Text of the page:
Research says this is the worst mistake you can make on your CV
There's one critical error you could be making in your CV that will decide whether you get asked in for an interview, or whether you'll be receiving yet another generic "We're proceeding with other candidates at this time" rejection.
Is it your font choice (*insert comic sans joke here*)? The fact that it's five pages long? Or that you've still got your first email in your contact details (miss you, email@example.com)?
It's none of those, but please don't see that as permission to include them. It's a mistake you'd think was completely obvious, yet apparently a lot of people are guilty of it.
A research company has asked 460 hiring managers – like, people who actually read your applications and decide on whether they like you or not – and they revealed some alarming statistics that show how many candidates have been making the same error.
So what is this big mistake you should avoid when you make your CV? It's lying. Fibbing, making things up, telling stories, exaggerating, embellishing, and puffing yourself up in untruthful ways. People are inventing internships, making up language skills and boasting about previous work duties they never even did. It seems a no brainer, but the results of the survey show how many people actually fabricate parts of their CV.
They survey was commissioned by Australian recruiting company Robert Half. More than two thirds (68 per cent) of hiring managers said they booted a candidate after finding they had “dishonest or exaggerated information” on their CV.
So what are people lying about the most? Their previous work experience; 60 per cent of managers had come across candidates who exaggerated or flat out lied about previous job roles.
Applications lie about their education or qualifications, and even their technical skills. About half the hiring managers said they've caught applicants out on each of these things. A quarter of the surveyed of managers said they've noticed applicants lying about or making up stories about internships they'd done. A whopping 30 per cent of managers found that people were lying about language skills and previous job duties.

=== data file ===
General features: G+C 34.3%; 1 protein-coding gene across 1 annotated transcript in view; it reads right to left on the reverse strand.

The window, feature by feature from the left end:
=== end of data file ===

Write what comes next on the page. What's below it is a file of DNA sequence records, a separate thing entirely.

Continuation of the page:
It seems there are a lot of people spinning yarn with their job applications. And this means hiring managers are cracking down harder than ever with their background checks. Director of Robert Half, Andrew Morris, emphasised the critical importance of transparency and honesty during the application and interview stages:
“Many businesses take background checks very seriously, which is made even easier thanks to increased online transparency and social media.
“Once untruthfulness has been discovered, candidates’ professional credibility has been damaged, and their chances of landing the job will be very slim to none, even though they might be ideal for the role.”
So you shouldn't believe what you've seen on Suits. Morris said even tiny "embellishments" on CVs can come back to bite you in the bum. Morris warns:
“If they’re successful in securing the job, and get caught later, it will most likely result in termination, damage the candidate’s reputation, and eliminate the option of obtaining a positive reference for future employment.”
When asked about what makes a good CV, Morris said one that was short, easy to read and matched the job outline to relevant candidate skills would be most successful. Plus, it can't be made up and full of bullsh*t. Just be good humans and don't lie, OK?